} } averaging of SAD ring patterns to produce an intensity versus line plot
} } analagous to a XRD diffractogram. Could anyone give me any hints where
} } I could get such a thing? A plug-in for Gatan's digital micrograph would
} } be especially good, since we use this program often. A Photoshop plug-in
} } would be another good solution.
} }
} The Image Processing Tool Kit (for 8 bit images) and Fovea Pro (for 16 bit
} images) both include that routine, as a Photoshop-compatible plugin. see
} http://ReindeerGraphics.com
}
}
}
}




----------------
Tom Schamp ph: (434) 982-4595
University of Virginia fx: (434) 982-5660
Dept. of Materials Science and Engineering email: cts2v-at-virginia.edu
116 Engineer's Way
Charlottesville, VA 22904




From daemon Mon Mar 17 15:18:23 2003



From: Allan Mitchell :      allan.mitchell-at-stonebow.otago.ac.nz
Date: Tue, 18 Mar 2003 09:08:03 +1200
Subject: Laminin antibody

Contents Retrieved from Microscopy Listserver Archives
http://www.microscopy.com/MicroscopyListserver/MicroscopyArchives.html


Kia Ora

I am interested in looking at the general Laminin distribution within
a basement membrane. Does anybody know of, or have, an antibody that
will cross react with a number of Laminin subclasses, rather than
just a specific Laminin subclass ?

I am more than happy to receive answers from antibody suppliers.

Thanks in advance

Allan




--
-------------------------------------------------
Allan Mitchell
Technical Manager
Otago Centre for Electron Microscopy
C/-Department of Anatomy and Structural Biology
School of Medical Sciences
P.O. Box 913
Dunedin
New Zealand

Phone (03) 479 5642 or 479 7301
Fax (03) 479 7254

Unit: http://www.otago.ac.nz/anatomy/emunit/
Department: http://anatomy.otago.ac.nz/



"Life is a gift, don't waste it"


From daemon Mon Mar 17 16:50:39 2003



From: Bill Tivol :      tivol-at-caltech.edu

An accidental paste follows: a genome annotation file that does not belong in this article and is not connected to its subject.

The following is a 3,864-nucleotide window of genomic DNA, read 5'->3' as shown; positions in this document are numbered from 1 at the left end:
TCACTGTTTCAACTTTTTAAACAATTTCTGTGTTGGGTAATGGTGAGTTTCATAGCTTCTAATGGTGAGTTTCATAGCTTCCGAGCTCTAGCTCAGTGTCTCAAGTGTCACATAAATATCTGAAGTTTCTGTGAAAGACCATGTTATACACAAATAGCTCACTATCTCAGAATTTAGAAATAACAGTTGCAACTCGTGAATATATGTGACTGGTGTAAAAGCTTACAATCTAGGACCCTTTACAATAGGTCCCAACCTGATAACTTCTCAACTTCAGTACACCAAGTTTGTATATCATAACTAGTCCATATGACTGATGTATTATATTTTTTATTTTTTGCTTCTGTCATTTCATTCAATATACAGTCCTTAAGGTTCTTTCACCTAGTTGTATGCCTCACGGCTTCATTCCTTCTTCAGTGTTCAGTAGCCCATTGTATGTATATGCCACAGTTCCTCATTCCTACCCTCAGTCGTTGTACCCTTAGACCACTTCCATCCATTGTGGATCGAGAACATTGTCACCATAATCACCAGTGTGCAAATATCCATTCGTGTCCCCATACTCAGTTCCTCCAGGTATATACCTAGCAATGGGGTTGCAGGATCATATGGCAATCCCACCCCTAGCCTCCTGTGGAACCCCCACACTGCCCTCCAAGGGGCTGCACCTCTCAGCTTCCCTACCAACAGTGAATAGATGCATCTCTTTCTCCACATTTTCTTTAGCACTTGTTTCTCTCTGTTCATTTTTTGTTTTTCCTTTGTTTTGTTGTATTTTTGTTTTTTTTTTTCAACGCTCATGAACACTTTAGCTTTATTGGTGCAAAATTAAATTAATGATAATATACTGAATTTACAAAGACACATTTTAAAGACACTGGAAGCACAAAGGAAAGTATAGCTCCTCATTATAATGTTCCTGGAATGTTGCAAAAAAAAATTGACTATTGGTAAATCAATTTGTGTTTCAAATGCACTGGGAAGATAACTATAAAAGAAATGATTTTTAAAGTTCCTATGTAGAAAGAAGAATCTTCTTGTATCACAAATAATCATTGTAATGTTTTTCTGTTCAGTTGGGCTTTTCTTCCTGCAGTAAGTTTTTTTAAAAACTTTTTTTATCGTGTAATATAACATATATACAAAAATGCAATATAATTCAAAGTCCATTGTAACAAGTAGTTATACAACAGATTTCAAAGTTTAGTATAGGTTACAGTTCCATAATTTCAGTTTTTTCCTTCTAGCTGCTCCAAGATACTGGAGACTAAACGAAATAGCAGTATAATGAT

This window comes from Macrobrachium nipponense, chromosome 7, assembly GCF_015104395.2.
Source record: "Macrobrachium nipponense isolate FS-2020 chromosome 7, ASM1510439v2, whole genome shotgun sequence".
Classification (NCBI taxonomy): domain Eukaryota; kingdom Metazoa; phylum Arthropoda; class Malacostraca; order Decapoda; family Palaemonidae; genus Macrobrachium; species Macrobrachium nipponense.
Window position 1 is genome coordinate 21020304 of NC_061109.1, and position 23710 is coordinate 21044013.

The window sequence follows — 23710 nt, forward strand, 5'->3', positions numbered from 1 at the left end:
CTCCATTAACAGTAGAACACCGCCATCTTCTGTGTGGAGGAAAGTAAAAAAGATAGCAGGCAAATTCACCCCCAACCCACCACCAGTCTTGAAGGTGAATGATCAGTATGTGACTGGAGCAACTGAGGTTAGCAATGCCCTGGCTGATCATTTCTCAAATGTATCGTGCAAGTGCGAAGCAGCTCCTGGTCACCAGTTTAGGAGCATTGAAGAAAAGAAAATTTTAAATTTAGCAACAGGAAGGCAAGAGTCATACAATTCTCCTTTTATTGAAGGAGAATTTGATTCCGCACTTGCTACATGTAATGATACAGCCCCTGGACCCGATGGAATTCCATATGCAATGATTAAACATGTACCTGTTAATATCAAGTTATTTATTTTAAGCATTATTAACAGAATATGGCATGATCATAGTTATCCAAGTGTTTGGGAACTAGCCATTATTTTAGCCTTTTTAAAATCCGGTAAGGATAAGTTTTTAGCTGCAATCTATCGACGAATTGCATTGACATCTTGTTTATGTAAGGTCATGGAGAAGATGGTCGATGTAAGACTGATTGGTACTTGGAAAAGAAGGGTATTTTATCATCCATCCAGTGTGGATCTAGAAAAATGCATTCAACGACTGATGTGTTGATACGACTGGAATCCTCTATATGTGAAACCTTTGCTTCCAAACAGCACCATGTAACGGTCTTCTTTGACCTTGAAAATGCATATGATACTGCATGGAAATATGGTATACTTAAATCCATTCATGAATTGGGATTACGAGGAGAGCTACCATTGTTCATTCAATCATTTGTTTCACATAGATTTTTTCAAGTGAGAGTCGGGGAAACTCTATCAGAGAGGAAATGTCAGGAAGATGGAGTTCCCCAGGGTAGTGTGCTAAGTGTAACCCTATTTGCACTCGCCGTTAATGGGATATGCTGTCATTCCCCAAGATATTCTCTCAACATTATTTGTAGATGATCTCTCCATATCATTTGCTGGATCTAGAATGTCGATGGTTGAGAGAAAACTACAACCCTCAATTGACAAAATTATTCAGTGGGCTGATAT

Date: Mon, 17 Mar 2003 14:39:04 -0800
Subject: Re: Rotational averaging

Contents Retrieved from Microscopy Listserver Archives
http://www.microscopy.com/MicroscopyListserver/MicroscopyArchives.html



On Monday, March 17, 2003, at 01:40 AM, Ian MacLaren wrote:

} I am sure I remember that someone had produced a routine for the
} rotational averaging of SAD ring patterns to produce an intensity
} versus line plot analagous to a XRD diffractogram. Could anyone give
} me any hints where I could get such a thing? A plug-in for Gatan's
} digital micrograph would be especially good, since we use this program
} often. A Photoshop plug-in would be another good solution.
}
} Thanks in advance for any help you can give.
}
Dear Ian,
I wrote a routine both for SPIDER and as a stand-alone, which
determines the center and radius of a ring from an input of between 3
and 20 points on the ring. SPIDER can then produce a rotational
average by padding your original diffractogram into a larger image such
that the center of the pattern is the center of the larger image and
using the rotational averaging module in SPIDER. This does not qualify
as a plug-in for DM, but it could do the job. Since I have moved from
Albany, I no longer have access to the code, but perhaps someone there